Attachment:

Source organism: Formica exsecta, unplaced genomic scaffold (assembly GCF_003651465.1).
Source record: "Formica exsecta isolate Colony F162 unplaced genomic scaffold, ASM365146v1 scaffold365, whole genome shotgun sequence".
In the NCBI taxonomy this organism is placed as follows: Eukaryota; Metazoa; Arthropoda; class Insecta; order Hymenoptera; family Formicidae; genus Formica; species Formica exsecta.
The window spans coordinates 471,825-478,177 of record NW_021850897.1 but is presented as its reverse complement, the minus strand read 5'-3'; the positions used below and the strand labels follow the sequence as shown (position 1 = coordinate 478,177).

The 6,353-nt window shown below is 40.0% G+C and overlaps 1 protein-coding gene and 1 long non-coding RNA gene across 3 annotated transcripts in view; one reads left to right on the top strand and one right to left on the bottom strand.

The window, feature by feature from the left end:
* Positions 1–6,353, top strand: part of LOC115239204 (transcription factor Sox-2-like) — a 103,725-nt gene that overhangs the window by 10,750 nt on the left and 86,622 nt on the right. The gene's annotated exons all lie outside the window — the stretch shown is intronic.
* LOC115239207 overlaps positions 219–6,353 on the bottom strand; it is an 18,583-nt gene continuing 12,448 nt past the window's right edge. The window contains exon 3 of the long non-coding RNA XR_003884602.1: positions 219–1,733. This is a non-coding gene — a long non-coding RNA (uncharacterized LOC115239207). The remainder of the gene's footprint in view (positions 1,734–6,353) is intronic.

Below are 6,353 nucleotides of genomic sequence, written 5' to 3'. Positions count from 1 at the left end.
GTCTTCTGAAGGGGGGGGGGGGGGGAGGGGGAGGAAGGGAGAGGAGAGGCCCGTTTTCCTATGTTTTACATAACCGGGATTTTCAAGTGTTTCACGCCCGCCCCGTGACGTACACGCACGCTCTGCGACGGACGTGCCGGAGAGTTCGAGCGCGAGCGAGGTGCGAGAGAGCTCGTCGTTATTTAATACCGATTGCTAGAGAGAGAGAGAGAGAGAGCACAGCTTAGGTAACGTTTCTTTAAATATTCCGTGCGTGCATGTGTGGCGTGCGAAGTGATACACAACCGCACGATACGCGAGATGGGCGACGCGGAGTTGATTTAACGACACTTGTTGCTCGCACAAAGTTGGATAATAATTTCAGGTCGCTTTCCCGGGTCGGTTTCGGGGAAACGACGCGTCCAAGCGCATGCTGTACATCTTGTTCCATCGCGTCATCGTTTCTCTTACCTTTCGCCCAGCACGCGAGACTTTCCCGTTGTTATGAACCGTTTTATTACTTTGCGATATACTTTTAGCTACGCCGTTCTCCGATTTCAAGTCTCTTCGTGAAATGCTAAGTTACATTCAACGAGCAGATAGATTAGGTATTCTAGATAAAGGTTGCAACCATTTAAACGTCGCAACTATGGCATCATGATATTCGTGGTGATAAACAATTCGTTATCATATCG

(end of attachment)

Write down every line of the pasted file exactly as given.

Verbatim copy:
Source organism: Formica exsecta, unplaced genomic scaffold (assembly GCF_003651465.1).
Source record: "Formica exsecta isolate Colony F162 unplaced genomic scaffold, ASM365146v1 scaffold365, whole genome shotgun sequence".
In the NCBI taxonomy this organism is placed as follows: Eukaryota; Metazoa; Arthropoda; class Insecta; order Hymenoptera; family Formicidae; genus Formica; species Formica exsecta.
The window spans coordinates 471,825-478,177 of record NW_021850897.1 but is presented as its reverse complement, the minus strand read 5'-3'; the positions used below and the strand labels follow the sequence as shown (position 1 = coordinate 478,177).

The 6,353-nt window shown below is 40.0% G+C and overlaps 1 protein-coding gene and 1 long non-coding RNA gene across 3 annotated transcripts in view; one reads left to right on the top strand and one right to left on the bottom strand.

The window, feature by feature from the left end:
* Positions 1–6,353, top strand: part of LOC115239204 (transcription factor Sox-2-like) — a 103,725-nt gene that overhangs the window by 10,750 nt on the left and 86,622 nt on the right. The gene's annotated exons all lie outside the window — the stretch shown is intronic.
* LOC115239207 overlaps positions 219–6,353 on the bottom strand; it is an 18,583-nt gene continuing 12,448 nt past the window's right edge. The window contains exon 3 of the long non-coding RNA XR_003884602.1: positions 219–1,733. This is a non-coding gene — a long non-coding RNA (uncharacterized LOC115239207). The remainder of the gene's footprint in view (positions 1,734–6,353) is intronic.

Below are 6,353 nucleotides of genomic sequence, written 5' to 3'. Positions count from 1 at the left end.
GTCTTCTGAAGGGGGGGGGGGGGGGAGGGGGAGGAAGGGAGAGGAGAGGCCCGTTTTCCTATGTTTTACATAACCGGGATTTTCAAGTGTTTCACGCCCGCCCCGTGACGTACACGCACGCTCTGCGACGGACGTGCCGGAGAGTTCGAGCGCGAGCGAGGTGCGAGAGAGCTCGTCGTTATTTAATACCGATTGCTAGAGAGAGAGAGAGAGAGAGCACAGCTTAGGTAACGTTTCTTTAAATATTCCGTGCGTGCATGTGTGGCGTGCGAAGTGATACACAACCGCACGATACGCGAGATGGGCGACGCGGAGTTGATTTAACGACACTTGTTGCTCGCACAAAGTTGGATAATAATTTCAGGTCGCTTTCCCGGGTCGGTTTCGGGGAAACGACGCGTCCAAGCGCATGCTGTACATCTTGTTCCATCGCGTCATCGTTTCTCTTACCTTTCGCCCAGCACGCGAGACTTTCCCGTTGTTATGAACCGTTTTATTACTTTGCGATATACTTTTAGCTACGCCGTTCTCCGATTTCAAGTCTCTTCGTGAAATGCTAAGTTACATTCAACGAGCAGATAGATTAGGTATTCTAGATAAAGGTTGCAACCATTTAAACGTCGCAACTATGGCATCATGATATTCGTGGTGATAAACAATTCGTTATCATATCG